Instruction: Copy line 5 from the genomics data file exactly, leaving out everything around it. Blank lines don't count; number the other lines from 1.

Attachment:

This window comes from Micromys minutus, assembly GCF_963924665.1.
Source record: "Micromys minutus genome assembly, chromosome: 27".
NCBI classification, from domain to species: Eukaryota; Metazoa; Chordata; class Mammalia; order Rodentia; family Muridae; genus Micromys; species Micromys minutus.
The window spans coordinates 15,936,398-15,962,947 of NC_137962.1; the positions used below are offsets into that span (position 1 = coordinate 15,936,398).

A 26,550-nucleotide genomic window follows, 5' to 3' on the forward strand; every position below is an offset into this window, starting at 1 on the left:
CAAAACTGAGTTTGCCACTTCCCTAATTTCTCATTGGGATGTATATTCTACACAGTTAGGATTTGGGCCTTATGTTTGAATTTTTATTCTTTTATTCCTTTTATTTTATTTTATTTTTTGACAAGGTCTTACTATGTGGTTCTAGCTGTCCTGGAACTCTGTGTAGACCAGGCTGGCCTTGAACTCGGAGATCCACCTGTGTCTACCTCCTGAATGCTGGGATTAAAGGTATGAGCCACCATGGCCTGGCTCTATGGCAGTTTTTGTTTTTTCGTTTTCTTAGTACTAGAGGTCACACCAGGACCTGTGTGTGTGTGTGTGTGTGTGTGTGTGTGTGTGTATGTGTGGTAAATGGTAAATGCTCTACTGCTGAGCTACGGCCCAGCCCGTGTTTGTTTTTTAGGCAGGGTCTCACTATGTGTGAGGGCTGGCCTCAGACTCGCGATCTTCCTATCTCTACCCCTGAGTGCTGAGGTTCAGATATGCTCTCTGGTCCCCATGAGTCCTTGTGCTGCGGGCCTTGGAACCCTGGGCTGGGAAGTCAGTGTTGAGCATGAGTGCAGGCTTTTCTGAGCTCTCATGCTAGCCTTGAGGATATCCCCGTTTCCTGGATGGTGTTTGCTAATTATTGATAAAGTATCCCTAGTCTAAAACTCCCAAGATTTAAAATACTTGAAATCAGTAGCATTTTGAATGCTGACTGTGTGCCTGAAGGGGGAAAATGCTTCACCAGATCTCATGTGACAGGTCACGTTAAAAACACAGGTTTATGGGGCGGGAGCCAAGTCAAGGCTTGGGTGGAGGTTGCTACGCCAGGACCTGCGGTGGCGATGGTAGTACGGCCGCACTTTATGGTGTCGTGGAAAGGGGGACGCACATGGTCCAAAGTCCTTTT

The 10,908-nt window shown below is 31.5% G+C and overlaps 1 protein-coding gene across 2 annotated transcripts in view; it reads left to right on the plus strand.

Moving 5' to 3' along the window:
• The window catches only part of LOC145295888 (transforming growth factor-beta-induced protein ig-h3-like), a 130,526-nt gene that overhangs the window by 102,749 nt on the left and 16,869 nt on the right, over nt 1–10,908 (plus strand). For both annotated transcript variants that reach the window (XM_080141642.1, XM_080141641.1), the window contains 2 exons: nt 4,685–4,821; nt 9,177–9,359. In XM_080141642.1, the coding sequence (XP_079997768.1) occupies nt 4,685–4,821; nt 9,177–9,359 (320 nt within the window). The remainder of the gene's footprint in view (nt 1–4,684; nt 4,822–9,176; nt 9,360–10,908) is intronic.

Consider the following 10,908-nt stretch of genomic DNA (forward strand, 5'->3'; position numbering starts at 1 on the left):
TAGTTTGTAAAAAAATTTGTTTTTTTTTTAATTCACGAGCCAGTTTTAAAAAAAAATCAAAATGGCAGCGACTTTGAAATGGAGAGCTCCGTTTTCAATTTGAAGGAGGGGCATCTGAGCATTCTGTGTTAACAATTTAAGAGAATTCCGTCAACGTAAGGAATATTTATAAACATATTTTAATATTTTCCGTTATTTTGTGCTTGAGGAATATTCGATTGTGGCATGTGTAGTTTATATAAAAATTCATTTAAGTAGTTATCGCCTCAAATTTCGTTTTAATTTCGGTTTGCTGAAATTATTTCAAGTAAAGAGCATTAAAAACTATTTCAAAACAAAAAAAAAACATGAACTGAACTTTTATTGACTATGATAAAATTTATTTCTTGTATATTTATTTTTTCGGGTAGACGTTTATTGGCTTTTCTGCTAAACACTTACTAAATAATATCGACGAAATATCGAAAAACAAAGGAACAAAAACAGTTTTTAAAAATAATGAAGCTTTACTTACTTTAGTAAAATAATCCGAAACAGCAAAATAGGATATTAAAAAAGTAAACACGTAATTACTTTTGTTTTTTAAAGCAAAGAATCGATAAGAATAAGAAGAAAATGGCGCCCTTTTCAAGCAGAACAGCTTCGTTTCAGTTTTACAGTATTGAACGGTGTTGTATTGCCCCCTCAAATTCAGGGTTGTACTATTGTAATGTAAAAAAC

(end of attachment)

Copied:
A 26,550-nucleotide genomic window follows, 5' to 3' on the forward strand; every position below is an offset into this window, starting at 1 on the left: